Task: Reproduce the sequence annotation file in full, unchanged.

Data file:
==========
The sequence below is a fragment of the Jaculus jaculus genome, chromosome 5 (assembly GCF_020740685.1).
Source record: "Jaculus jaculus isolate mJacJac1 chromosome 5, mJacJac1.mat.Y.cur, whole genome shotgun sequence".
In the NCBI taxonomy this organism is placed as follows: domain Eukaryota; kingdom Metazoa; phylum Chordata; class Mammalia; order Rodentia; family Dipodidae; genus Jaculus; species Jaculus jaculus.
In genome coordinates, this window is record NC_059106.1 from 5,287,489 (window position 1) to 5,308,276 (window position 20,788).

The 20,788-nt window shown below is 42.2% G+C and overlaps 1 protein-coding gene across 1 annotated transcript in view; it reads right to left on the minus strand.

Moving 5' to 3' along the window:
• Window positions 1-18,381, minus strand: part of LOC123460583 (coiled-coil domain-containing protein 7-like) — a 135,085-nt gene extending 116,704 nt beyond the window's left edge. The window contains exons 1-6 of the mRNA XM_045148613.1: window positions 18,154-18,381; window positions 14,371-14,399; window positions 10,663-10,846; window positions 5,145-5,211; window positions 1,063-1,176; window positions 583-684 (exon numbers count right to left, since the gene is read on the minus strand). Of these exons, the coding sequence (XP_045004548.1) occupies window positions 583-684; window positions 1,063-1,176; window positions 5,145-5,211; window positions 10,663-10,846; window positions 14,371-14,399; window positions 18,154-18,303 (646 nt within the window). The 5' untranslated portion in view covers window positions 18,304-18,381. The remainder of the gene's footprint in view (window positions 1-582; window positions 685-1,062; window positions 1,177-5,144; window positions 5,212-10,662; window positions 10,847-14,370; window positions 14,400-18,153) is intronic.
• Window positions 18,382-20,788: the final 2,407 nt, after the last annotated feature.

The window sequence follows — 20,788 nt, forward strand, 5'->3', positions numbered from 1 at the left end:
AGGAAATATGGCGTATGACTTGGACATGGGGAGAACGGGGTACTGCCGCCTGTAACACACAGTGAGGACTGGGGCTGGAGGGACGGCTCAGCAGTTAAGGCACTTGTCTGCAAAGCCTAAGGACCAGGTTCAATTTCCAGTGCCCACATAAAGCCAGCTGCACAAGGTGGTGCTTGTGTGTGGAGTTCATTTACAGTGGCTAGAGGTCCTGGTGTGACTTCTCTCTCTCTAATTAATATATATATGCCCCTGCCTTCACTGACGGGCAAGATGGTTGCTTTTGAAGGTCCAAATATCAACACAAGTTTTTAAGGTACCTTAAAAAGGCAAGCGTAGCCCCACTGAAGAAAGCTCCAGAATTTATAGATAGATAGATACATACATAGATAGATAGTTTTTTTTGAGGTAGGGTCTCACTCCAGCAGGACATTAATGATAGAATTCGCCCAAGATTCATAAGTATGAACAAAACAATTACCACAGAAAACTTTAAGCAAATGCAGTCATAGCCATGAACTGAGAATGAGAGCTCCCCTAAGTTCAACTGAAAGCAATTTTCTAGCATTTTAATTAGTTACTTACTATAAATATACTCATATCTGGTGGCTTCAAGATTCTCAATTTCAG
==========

The sequence below is a fragment of the Jaculus jaculus genome, chromosome 5 (assembly GCF_020740685.1).
Source record: "Jaculus jaculus isolate mJacJac1 chromosome 5, mJacJac1.mat.Y.cur, whole genome shotgun sequence".
In the NCBI taxonomy this organism is placed as follows: domain Eukaryota; kingdom Metazoa; phylum Chordata; class Mammalia; order Rodentia; family Dipodidae; genus Jaculus; species Jaculus jaculus.
In genome coordinates, this window is record NC_059106.1 from 5,287,489 (window position 1) to 5,308,276 (window position 20,788).

The 20,788-nt window shown below is 42.2% G+C and overlaps 1 protein-coding gene across 1 annotated transcript in view; it reads right to left on the minus strand.

Moving 5' to 3' along the window:
• Window positions 1-18,381, minus strand: part of LOC123460583 (coiled-coil domain-containing protein 7-like) — a 135,085-nt gene extending 116,704 nt beyond the window's left edge. The window contains exons 1-6 of the mRNA XM_045148613.1: window positions 18,154-18,381; window positions 14,371-14,399; window positions 10,663-10,846; window positions 5,145-5,211; window positions 1,063-1,176; window positions 583-684 (exon numbers count right to left, since the gene is read on the minus strand). Of these exons, the coding sequence (XP_045004548.1) occupies window positions 583-684; window positions 1,063-1,176; window positions 5,145-5,211; window positions 10,663-10,846; window positions 14,371-14,399; window positions 18,154-18,303 (646 nt within the window). The 5' untranslated portion in view covers window positions 18,304-18,381. The remainder of the gene's footprint in view (window positions 1-582; window positions 685-1,062; window positions 1,177-5,144; window positions 5,212-10,662; window positions 10,847-14,370; window positions 14,400-18,153) is intronic.
• Window positions 18,382-20,788: the final 2,407 nt, after the last annotated feature.

The window sequence follows — 20,788 nt, forward strand, 5'->3', positions numbered from 1 at the left end:
AGGAAATATGGCGTATGACTTGGACATGGGGAGAACGGGGTACTGCCGCCTGTAACACACAGTGAGGACTGGGGCTGGAGGGACGGCTCAGCAGTTAAGGCACTTGTCTGCAAAGCCTAAGGACCAGGTTCAATTTCCAGTGCCCACATAAAGCCAGCTGCACAAGGTGGTGCTTGTGTGTGGAGTTCATTTACAGTGGCTAGAGGTCCTGGTGTGACTTCTCTCTCTCTAATTAATATATATATGCCCCTGCCTTCACTGACGGGCAAGATGGTTGCTTTTGAAGGTCCAAATATCAACACAAGTTTTTAAGGTACCTTAAAAAGGCAAGCGTAGCCCCACTGAAGAAAGCTCCAGAATTTATAGATAGATAGATACATACATAGATAGATAGTTTTTTTTGAGGTAGGGTCTCACTCCAGCAGGACATTAATGATAGAATTCGCCCAAGATTCATAAGTATGAACAAAACAATTACCACAGAAAACTTTAAGCAAATGCAGTCATAGCCATGAACTGAGAATGAGAGCTCCCCTAAGTTCAACTGAAAGCAATTTTCTAGCATTTTAATTAGTTACTTACTATAAATATACTCATATCTGGTGGCTTCAAGATTCTCAATTTCAG